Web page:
A.Jackson Blackburn Aircraft since 1909 (Putnam)
Anticipating the birth of the light aeroplane movement by more than six years, Blackburns began work late in 1918 on designs for a small, wire-braced, mid-wing monoplane which would be regarded today as an ultra light. It was christened the Sidecar because the traditional tandem cockpit arrangement was abandoned in favour of side-by-side seating, a configuration which was to be a characteristic feature of Blackburn private and training aeroplanes for more than two decades. True to the tradition of the Blackburn Mercury monoplanes of old, the Sidecar had a triangular-section fuselage of fabric-covered wooden construction, each of the three sides being a lattice girder built up with diagonal spruce struts. Above the top longerons the main fuselage was surmounted by a light plywood superstructure which swept upwards from the tail to the shoulder height of the crew. At the top of this fairing the landing wires were attached to a specially strengthened cross-member which also served as an instrument panel, and above this were twin Triplex windscreens. Entry was by downward hinging doors of the type used on motorcycle sidecars, and provision was made for quick conversion to a cabin type if required.
The mainplane was built in two halves using spruce box spars with spruce and plywood ribs, spruce drift struts, and leading and trailing edges of flattened steel tube. The whole structure was wire-braced internally and externally. A cable running below, and well clear of, the leading edge of the mainplane gave the pilot positive downward control of the short-span ailerons against the action of bungee cords which provided the upward deflection as on the Blackburd. The rectangular, balanced rudder and the halves of the all-moving tailplane were built up on tubular-steel spars with spruce and plywood ribs and steel-tube edging. They appear to have been interchangeable.
The legs of the V-type undercarriage were attached at their upper ends to the wing root fittings, the forward leg on each side consisting of two steel tubes, spaced one behind the other and faired with wood veneer. Bungee-sprung half axles, hinging on the centreline of the deep front fuselage, were slung between the lower ends of these tubes. Wire wheels were streamlined with fabric discs and fitted with 450 x 60 Palmer cord tyres, the rear end of the fuselage being supported by a diminutive rubber-sprung tail skid.
The engine was the tiny, two-cylinder, horizontally-opposed, air-cooled A.B.C. Gnat, the power of which has been described variously as 30, 40 and 45 hp; in actual fact it gave 40 hp at the stipulated maximum cruising revolutions and drove a two-bladed wooden airscrew. Fuel from a 14-gallon tank underneath the seats reached the carburettor through a wind-driven pump on the starboard side of the cockpit assisted by a hand pump which supplied the necessary air pressure. Consumption was estimated at 31 gallons per hour, giving 27 miles per gallon at cruising speed and an endurance of four hours. Exhaust gases from both cylinders were ejected through a common orifice on the starboard side. With full tanks, crew of two and 55 lb of luggage, the all-up weight was 850 lb.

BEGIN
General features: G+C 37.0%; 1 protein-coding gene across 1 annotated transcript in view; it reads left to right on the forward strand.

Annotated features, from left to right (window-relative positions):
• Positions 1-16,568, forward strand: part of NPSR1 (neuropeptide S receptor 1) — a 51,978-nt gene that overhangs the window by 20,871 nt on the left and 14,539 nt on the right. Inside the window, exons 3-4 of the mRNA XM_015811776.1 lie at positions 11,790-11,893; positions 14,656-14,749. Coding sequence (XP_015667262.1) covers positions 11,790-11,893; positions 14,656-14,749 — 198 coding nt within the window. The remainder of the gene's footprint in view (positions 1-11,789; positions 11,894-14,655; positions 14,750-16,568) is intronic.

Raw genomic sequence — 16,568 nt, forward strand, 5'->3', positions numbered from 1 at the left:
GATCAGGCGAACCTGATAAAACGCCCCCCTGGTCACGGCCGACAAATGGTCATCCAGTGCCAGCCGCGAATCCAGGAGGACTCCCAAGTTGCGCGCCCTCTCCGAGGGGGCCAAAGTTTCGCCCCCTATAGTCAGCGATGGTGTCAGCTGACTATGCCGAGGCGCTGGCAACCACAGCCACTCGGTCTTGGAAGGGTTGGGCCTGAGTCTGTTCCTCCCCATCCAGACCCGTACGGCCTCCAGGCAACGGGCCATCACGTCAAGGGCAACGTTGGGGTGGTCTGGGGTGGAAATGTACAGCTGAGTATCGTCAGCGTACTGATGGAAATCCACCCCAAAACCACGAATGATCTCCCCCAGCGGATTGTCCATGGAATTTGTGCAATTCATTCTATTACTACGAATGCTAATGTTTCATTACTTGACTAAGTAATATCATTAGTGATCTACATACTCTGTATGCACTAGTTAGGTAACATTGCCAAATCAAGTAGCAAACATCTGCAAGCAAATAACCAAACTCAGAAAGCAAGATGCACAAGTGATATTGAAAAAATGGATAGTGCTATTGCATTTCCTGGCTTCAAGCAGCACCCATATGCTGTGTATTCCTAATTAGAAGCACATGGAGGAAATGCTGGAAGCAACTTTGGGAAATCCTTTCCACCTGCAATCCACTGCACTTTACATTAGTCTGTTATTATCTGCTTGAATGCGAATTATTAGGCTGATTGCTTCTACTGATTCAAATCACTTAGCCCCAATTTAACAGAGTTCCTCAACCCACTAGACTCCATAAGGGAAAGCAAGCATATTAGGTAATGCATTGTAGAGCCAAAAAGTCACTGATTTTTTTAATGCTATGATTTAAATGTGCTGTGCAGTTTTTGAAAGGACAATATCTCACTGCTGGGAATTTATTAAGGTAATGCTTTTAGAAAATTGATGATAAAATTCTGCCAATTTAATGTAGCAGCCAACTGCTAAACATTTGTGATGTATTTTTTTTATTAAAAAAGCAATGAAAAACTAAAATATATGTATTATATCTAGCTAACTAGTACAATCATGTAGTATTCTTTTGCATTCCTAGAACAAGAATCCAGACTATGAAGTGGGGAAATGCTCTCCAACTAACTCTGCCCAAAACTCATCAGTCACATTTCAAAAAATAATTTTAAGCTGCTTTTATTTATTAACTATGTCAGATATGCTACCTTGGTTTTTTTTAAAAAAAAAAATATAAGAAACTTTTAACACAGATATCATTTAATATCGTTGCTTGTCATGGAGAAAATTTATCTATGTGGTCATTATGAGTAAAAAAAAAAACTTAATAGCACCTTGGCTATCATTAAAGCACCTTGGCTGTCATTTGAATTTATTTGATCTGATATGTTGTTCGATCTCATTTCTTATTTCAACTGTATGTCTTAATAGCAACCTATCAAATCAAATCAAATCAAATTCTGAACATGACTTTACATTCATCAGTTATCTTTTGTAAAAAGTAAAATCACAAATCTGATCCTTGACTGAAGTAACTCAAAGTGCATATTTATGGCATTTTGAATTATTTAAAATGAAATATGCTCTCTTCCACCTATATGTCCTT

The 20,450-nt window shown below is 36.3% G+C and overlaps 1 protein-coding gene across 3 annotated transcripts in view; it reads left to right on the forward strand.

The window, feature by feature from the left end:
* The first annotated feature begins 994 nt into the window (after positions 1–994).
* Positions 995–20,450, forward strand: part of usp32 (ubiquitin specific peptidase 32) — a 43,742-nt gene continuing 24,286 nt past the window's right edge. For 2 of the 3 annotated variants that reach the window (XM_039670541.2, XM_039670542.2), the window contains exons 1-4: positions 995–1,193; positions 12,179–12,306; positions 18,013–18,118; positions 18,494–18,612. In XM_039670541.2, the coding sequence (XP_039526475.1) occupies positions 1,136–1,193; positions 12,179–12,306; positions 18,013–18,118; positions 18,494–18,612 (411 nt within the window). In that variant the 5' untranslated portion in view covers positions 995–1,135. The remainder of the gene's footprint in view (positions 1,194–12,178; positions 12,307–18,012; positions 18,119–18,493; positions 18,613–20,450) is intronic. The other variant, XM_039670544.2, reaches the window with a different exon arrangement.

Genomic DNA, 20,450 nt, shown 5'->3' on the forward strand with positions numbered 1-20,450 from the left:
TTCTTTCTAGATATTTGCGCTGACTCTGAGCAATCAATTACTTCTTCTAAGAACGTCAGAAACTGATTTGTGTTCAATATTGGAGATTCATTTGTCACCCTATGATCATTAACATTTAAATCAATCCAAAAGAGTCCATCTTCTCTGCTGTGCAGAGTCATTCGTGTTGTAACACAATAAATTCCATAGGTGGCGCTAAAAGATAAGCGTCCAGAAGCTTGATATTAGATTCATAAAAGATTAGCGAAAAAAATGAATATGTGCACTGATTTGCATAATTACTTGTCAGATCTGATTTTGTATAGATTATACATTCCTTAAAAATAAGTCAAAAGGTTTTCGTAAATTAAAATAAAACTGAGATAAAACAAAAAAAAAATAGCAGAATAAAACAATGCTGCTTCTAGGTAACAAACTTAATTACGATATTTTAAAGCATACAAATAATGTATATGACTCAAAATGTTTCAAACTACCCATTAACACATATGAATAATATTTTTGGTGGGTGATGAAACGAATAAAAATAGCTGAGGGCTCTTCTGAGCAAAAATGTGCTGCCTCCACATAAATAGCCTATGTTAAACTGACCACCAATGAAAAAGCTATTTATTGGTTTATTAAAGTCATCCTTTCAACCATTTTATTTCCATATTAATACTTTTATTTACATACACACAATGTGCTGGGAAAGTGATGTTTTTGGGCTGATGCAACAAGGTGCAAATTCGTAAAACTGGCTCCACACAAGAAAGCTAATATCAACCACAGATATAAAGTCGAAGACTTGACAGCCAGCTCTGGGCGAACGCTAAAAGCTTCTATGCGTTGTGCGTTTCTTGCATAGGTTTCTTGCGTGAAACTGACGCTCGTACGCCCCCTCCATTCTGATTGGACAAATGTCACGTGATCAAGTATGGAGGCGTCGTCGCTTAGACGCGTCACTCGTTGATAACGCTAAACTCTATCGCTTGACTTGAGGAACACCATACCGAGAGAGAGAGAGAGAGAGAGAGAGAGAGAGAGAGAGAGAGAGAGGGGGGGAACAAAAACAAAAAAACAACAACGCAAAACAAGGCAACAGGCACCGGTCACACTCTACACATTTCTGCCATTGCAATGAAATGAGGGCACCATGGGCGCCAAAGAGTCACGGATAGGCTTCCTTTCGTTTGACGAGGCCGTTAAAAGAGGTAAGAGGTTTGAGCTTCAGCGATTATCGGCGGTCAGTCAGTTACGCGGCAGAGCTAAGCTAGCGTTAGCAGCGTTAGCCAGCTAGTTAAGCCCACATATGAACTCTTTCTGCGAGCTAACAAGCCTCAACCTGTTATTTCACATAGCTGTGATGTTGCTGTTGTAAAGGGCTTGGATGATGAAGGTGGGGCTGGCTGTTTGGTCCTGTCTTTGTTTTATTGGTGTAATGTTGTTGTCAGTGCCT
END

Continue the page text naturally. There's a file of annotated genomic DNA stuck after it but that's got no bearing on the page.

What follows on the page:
The Sidecar was built at the Olympia Works early in 1919 and made a brief public appearance at Harrods department store in London, at a small exhibition opened by Lady Drogheda on 7 April 1919. Priced at £450, it carried no markings other than ‘Sidecar’ in ornate sign writing in front of the windscreens and the circular ‘B.A.’ monogram on the sides of the fuselage. A Norman Thompson N.T.2B flying-boat and various interpretations of the ‘latest thing’ in natty flying clothing displayed by mannequins, completed the exhibition. Later the machine was shown in a similar manner by Heelas Ltd in their store in Broad Street, Reading.
Blackburn’s Sidecar was thus in existence some two months before civil flying was officially permitted in the United Kingdom but did not come on the British civil register - as G-EALN - until 26 August 1919. The certificate of registration was in the name of K. M. Smith, c/o Elder, Smith and Co, 3 St Helen’s Place, London, EC3, with an alternative address at Stephen Terrace, Gilberton, South Australia. The Sidecar did not leave the country, however, and being sadly underpowered, never left the ground with the Gnat engine. Little is known of its subsequent history but, following an advertisement in the magazine Flight dated 23 June 1921, the Sidecar was acquired by Blackburn’s London manager B. Haydon-White and re-engined with a 100 hp Anzani ten-cylinder, ungeared, air-cooled radial. Contemporary airworthiness records showed that it was no longer complete at 4 October 1921.
SPECIFICATION AND DATA
Manufacturer: The Blackburn Aeroplane and Motor Co Ltd, Olympia Works, Roundhay Road, Leeds, and Brough Aerodrome, East Yorks.
One 40 hp A.B.C. Gnat
One 100 hp Anzani
Span 27 ft 3 in
Height 6 ft 3 in
Length 20 ft 6 in
Wing area 123 sq ft
Tare weight 392 lb
All-up weight 850 lb
*Performance: Maximum speed 83 mph Landing speed 48 mph
Range about 300 miles
Production: One aircraft only, Works Order unrecorded, completed February 1919, registered to K. M. Smith 26 August 1919 as G-EALN, last reported 4 October 1921.
* Estimated performance with Gnat engine.
A.Jackson British Civil Aircraft since 1919 vol.1 (Putnam)
Side-by-side two-seat ultra light powered by one 40-h.p. A.B.C. Gnat, built by the Blackburn Aeroplane and Motor Co. Ltd. at Brough 1919. One aircraft only: G-EALN, owner K. M. Smith, exhibited at Harrods 3.19 and afterwards sold to Haydon-White; re-engined with 100-h.p. Anzani 1921. Span, 27 ft. 3 in. Length, 20 ft. 6 in. Tare wt., 123 lb. Max. speed, 83 m.p.h.